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Nonprofit Law/Class Reunion sponsorship


I run a School Foundation that raises money for our local public schools. Recently I had a large donor contact me to say he and another alumni were "sponsoring" their class reunion with $2500 donations each. Class reunion attendees will be asked to pay $40 for the reunion, but those who can't pay will be covered by the $5000, along with any other expenses that run over the funds collected from the $40 per person fee.

The donor contacted me, and wants to be able to have the two $2500 sponsorships be donated to our Foundation, and have the Foundation run the reunion as a fundraising event (we would collect the $40/person fee, pay the food vendor, musicians, etc) and keep whatever profit as we would any typical fundraiser. They will actually have classmates who are running the event, and we would just be running the money.

Question 1: Would the "sponsors" be able to claim the entire $2500 (less their $40 ticket prices) as a charitable deduction this way? I expect the $40 ticket prices will have no charitable deduction as it will just cover the costs per person (and maybe not even all the costs).

Question 2: I would actually prefer to have them run their own reunion, and just donate the balance left in their account after paying all expenses. If they did this, and let's just say they donated $3000 at the end, would each of the original donors just get to claim $1500 each?

Can you see any other issues or legalities with either scenario?

Thank you!

A class reunion is considered by the IRS as a social or recreational event, not something that is undertaken by a 501(c)(3) organization (which is supposed to conduct exclusively charitable, religious or educational activities).  Therefore, your school foundation would jeopardize its exempt status if it allows the classmates run the even and have then "run" the money through the 501(c)(3) organization.

If the school foundation does decide to "run" the money through, it would not be able to give the sponsor a full amount acknowledgement of a donation.  As to charitable deductions, you can direct that sponsor to IRS Publication 526 "Charitable Donations" which is available at
on page 6 middle column under the heading "Contributions You  Cannot Deduct" is "3. The part of a contribution from which you receive or expect to receive a benefit". He is going to be receiving the benefit not only of his admission, but also the benefit that his associates would be able to attend a dinner/dance. It appears from what you wrote that there may be some amount retained by the school foundation out of the $5000, but you did not give any evidence that it would end up a substantial amount.  But, whatever it does end up, that could be considered a charitable donation, deductible.

Harvey Mechanic
Attorney at Law

P.S. This response is intended to be a general statement of law, should not be relied upon as legal advice and does not create an attorney/client relationship. For me to consider your individual situation and how the law applies, I would need to gather more information.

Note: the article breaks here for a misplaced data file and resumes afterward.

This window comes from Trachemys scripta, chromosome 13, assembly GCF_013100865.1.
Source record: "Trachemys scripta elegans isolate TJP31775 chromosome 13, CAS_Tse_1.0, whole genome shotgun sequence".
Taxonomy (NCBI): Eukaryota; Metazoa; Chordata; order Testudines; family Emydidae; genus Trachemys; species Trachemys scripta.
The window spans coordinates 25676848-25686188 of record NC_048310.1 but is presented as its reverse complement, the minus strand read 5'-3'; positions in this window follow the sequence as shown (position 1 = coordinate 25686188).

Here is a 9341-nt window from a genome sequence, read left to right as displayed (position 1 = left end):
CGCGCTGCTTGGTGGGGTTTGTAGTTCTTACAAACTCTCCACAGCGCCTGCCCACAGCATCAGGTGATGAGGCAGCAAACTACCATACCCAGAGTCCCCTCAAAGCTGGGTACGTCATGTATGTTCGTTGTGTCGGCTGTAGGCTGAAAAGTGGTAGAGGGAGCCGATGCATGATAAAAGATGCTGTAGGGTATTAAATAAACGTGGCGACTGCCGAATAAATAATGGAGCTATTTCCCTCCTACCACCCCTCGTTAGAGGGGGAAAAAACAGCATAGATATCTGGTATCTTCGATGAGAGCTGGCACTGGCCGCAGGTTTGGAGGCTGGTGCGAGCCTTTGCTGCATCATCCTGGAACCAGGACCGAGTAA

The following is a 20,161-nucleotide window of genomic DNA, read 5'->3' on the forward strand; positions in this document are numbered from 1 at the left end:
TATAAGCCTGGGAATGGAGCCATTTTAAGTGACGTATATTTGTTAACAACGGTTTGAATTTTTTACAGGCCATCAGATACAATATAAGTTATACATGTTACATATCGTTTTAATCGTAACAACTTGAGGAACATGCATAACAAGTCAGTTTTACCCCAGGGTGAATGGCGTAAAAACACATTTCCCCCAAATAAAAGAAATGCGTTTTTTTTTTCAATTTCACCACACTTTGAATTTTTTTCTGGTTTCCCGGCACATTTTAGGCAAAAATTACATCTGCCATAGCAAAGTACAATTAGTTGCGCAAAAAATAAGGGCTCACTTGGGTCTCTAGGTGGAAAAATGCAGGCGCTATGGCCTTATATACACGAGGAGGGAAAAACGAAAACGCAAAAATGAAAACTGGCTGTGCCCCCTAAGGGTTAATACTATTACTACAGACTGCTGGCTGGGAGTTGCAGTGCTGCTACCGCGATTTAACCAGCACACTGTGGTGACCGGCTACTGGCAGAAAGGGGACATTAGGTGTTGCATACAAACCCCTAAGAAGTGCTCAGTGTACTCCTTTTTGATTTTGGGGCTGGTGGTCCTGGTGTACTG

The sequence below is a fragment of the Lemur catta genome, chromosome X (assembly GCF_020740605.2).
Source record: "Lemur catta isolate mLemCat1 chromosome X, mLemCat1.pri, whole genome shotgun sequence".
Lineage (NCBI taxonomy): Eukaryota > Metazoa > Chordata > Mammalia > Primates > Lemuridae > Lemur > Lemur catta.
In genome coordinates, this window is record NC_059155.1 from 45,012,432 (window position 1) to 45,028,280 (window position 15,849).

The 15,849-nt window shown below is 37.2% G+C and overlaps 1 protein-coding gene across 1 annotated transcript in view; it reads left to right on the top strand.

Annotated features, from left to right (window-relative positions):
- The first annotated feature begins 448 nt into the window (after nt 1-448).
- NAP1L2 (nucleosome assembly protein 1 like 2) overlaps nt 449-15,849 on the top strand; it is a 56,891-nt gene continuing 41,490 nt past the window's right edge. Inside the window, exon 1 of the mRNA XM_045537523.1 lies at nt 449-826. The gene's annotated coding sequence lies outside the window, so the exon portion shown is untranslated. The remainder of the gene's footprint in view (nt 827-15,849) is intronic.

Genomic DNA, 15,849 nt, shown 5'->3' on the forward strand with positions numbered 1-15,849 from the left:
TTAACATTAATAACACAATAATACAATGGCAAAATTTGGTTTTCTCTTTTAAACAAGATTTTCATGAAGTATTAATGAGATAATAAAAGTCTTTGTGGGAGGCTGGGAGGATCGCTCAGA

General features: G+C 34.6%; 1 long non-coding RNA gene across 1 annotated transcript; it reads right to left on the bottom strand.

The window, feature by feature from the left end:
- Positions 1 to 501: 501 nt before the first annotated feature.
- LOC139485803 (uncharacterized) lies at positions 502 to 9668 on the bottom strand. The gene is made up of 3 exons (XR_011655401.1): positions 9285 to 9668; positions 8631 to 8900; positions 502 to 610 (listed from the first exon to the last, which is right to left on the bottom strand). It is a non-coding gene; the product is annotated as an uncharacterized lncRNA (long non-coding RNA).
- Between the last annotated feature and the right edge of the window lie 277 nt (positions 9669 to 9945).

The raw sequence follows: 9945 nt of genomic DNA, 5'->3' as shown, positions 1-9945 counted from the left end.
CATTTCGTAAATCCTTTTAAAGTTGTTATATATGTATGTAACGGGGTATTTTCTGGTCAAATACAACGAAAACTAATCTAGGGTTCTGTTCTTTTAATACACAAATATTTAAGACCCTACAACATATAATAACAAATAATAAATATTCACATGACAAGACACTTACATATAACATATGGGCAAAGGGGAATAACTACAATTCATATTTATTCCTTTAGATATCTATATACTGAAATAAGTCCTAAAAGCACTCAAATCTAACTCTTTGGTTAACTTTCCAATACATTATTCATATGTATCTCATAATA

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Harvey Mechanic


DO NOT GIVE ME INFORMATION THAT YOU WANT KEPT CONFIDENTIAL. I am an attorney and I volunteer time to answer general questions about U.S. Federal income tax issues of nonprofit 501(c)(3) public charities only. Those questions could be about establishing and maintaining legal requirements for such non-profit organizations in the United States, including Internal Revenue service filings and requirements. I will not be working on this free forum to answer questions about Nonprofit's possible unrelated or for-profit businesses or how to fill out forms. This forum is only for general questions about federal tax law, not as the law applies to your specific situation. If you do not make your question public then I will not be spending much of my donated time on answers that would not benefit the public. If you have other questions, please contact me at I will reply from my email. In any case, do not reveal confidential information to me until after I have contracted with you to provide personal legal services. My responses on this forum are intended to be general statements of law, should not be relied upon as legal advice, and do not create an attorney/client relationship. For me to consider your individual situation and how the law applies, I would need to gather extensive information about the situation. To search my previous answers you can do a Google search by "" without the quotes and then add your search terms before hitting enter.


I have been practicing law and especially the law of nonprofit organizations since 1990 when I was admitted to the New York Bar and I have maintained my status with the Bar since that time.


B.S. Columbia University in New York City, 1970

J.D. (Law Degree) Brooklyn Law School, 1990 -- Cum Laude.

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